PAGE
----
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Correlation of Shape and Size of Sella Turcica With the Type of Facial Skeletal Class in an Iranian Group

AUTHORS

Solmaz Valizadeh 1 , Shahrzad Shahbeig 1 , Sudeh Mohseni 2 , Fateme Azimi 3 , * , Hooman Bakhshandeh 4

1 Department of Oral and Maxillofacial Radiology, School of Dentistry, Shahid Beheshti University of Medical Sciences, Tehran, Iran

2 Department of Oral and Maxillofacial Radiology, School of Dentistry, Kerman University of Medical Sciences, Kerman, Iran

3 Department of Oral and Maxillofacial Radiology, School of Dentistry, Guilan University of Medical Sciences, Rasht, Iran

4 Rajaie Cardiovascular, Medical and Research Center, Iran University of Medical Sciences, Tehran, Iran

How to Cite: Valizadeh S, Shahbeig S, Mohseni S, Azimi F, Bakhshandeh H. Correlation of Shape and Size of Sella Turcica With the Type of Facial Skeletal Class in an Iranian Group, Iran J Radiol. 2015 ; 12(3):e16059. doi: 10.5812/iranjradiol.12(3)2015.16059.

ARTICLE INFORMATION

Iranian Journal of Radiology: 12 (3); e16059
Published Online: July 22, 2015
Article Type: Research Article
Received: November 7, 2013
Revised: February 10, 2014
Accepted: August 31, 2014
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Abstract

Background: In orthodontic science, diagnosis of facial skeletal type (class I, II, and III) is essential to make the correct treatment plan that is usually expensive and complicated. Sometimes results from analysis of lateral cephalometry radiographies are not enough to discriminate facial skeletal types. In this situation, knowledge about the relationship between the shape and size of the sella turcica and the type of facial skeletal class can help to make a more definitive decision for treatment plan.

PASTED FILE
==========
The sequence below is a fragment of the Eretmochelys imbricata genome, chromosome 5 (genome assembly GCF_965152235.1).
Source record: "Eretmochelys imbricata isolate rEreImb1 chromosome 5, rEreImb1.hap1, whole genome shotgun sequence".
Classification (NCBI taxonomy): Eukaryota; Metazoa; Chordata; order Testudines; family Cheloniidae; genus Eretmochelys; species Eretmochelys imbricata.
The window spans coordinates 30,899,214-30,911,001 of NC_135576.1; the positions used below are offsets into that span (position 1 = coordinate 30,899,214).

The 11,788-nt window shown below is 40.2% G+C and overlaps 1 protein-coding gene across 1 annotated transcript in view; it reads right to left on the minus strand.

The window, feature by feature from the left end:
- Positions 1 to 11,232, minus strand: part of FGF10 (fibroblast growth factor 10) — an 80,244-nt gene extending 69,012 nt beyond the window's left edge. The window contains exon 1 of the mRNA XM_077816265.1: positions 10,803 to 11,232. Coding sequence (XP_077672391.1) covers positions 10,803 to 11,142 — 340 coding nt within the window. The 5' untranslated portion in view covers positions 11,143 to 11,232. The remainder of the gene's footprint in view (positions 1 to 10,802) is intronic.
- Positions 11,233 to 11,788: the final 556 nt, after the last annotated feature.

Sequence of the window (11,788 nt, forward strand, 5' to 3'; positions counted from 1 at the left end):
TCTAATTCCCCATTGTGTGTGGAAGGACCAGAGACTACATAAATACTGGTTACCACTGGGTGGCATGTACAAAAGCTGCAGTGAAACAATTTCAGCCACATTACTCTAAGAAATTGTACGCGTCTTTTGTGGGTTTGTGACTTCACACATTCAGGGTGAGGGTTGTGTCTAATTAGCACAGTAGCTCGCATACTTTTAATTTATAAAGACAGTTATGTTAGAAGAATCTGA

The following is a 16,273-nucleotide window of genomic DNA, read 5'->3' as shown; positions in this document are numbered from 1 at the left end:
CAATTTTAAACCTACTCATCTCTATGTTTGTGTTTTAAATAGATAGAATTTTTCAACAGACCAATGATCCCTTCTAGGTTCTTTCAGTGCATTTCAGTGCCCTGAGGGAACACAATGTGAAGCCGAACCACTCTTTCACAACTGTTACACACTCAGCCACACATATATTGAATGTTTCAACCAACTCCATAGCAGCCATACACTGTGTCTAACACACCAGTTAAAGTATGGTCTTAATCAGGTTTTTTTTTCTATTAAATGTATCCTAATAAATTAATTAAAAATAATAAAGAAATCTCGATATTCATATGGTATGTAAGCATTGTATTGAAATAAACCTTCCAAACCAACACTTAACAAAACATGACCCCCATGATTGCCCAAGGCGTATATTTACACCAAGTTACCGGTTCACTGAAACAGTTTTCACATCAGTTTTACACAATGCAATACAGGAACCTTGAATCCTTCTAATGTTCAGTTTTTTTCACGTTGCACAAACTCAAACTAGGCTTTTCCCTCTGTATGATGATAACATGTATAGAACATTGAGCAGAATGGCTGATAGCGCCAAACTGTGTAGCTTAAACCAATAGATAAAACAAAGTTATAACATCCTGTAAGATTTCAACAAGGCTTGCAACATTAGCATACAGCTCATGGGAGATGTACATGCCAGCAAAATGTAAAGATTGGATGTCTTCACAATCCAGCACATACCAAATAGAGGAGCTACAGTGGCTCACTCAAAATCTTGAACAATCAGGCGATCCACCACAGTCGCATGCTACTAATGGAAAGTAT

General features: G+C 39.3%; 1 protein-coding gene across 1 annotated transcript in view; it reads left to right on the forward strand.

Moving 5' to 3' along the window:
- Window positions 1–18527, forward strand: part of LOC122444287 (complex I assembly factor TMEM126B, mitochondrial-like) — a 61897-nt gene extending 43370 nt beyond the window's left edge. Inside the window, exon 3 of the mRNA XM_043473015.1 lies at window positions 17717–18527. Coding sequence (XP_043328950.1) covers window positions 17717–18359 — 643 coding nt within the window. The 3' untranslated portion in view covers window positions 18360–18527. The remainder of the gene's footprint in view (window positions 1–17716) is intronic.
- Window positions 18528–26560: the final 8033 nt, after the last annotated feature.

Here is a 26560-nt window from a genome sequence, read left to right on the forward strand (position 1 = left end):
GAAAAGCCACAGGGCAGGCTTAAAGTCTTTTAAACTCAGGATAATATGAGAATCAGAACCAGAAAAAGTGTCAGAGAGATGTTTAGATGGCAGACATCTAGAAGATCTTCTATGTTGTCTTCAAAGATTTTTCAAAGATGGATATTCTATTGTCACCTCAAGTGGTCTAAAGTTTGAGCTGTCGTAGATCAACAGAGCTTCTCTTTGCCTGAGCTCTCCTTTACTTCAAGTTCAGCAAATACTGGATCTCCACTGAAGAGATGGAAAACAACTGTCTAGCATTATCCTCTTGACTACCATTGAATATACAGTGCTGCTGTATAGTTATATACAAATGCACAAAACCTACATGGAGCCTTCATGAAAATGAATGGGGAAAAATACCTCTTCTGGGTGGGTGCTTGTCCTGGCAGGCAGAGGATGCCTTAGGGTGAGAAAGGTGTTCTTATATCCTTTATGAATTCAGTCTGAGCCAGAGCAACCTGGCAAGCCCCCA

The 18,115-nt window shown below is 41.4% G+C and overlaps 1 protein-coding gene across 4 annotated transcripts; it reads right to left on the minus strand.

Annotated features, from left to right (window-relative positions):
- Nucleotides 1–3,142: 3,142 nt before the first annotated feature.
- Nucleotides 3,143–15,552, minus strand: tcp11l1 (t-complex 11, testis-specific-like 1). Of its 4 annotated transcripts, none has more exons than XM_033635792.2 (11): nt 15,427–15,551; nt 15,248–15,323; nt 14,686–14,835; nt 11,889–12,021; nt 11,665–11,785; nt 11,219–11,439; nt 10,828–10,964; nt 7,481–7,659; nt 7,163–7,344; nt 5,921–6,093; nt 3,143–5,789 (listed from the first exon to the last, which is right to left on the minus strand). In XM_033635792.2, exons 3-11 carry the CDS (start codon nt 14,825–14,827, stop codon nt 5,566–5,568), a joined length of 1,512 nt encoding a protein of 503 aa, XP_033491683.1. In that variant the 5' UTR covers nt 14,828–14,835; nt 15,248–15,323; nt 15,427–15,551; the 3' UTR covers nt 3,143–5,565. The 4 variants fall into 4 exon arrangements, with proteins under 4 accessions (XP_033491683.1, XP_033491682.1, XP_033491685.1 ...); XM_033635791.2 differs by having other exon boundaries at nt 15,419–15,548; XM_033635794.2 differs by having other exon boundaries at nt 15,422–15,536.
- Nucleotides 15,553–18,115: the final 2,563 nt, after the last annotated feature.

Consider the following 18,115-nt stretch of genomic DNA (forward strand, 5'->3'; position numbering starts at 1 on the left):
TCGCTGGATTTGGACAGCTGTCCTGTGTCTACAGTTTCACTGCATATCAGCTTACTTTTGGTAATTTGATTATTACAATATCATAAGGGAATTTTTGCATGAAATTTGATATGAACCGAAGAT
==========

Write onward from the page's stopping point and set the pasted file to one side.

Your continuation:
Objectives: The present study was designed to investigate this relationship in patients referred to a dental school in Iran.

Patients and Methods: In this descriptive-analytical study, cephalometric radiographies of 90 candidates for orthodontic treatment (44 females and 46 males) with an age range of 14 - 26 years and equal distribution in terms of class I, class II, and class III facial skeletal classification were selected. The shape, length, diameter, and depth of the sella turcica were determined on the radiographs. Linear dimensions were assessed by one-way analysis of variance while the correlation between the dimensions and age was investigated using Pearson’s correlation coefficient.

Results: Sella turcica had normal morphology in 24.4% of the patients while irregularity (notching) in the posterior part of the dorsum sella was observed in 15.6%, double contour of sellar floor in 5.6%, sella turcica bridge in 23.3%, oblique anterior wall in 20% and pyramidal shape of the dorsum sella in 11.1% of the subjects. In total, 46.7% of class I patients had a normal shape of sella turcica, 23.3% of class II patients had an oblique anterior wall and a pyramidal shape of the dorsum sella, and 43.3% of class III individuals had sella turcica bridge (the greatest values). Sella turcica length was significantly greater in class III patients compared to class II and class I (P < 0.0001). However, depth and diameter of sella turcica were similar in class I, class II, and class III patients. Furthermore, age was significantly correlated to the diameter of sella turcica as greater diameters were observed in older ages (P < 0.04).

Conclusion: A significant relationship exists between the type of facial skeletal classification and the shape of the sella turcica; as in class III patients, sella turcica bridge was reported with a higher frequency. Also, sella turcica had a significantly higher length in these patients than in those with class I and class II facial skeletal types.

Keywords

Sella Turcica Skeletal Shape

Copyright © 2015, Tehran University of Medical Sciences and Iranian Society of Radiology. This is an open-access article distributed under the terms of the Creative Commons Attribution-NonCommercial 4.0 International License (http://creativecommons.org/licenses/by-nc/4.0/) which permits copy and redistribute the material just in noncommercial usages, provided the original work is properly cited.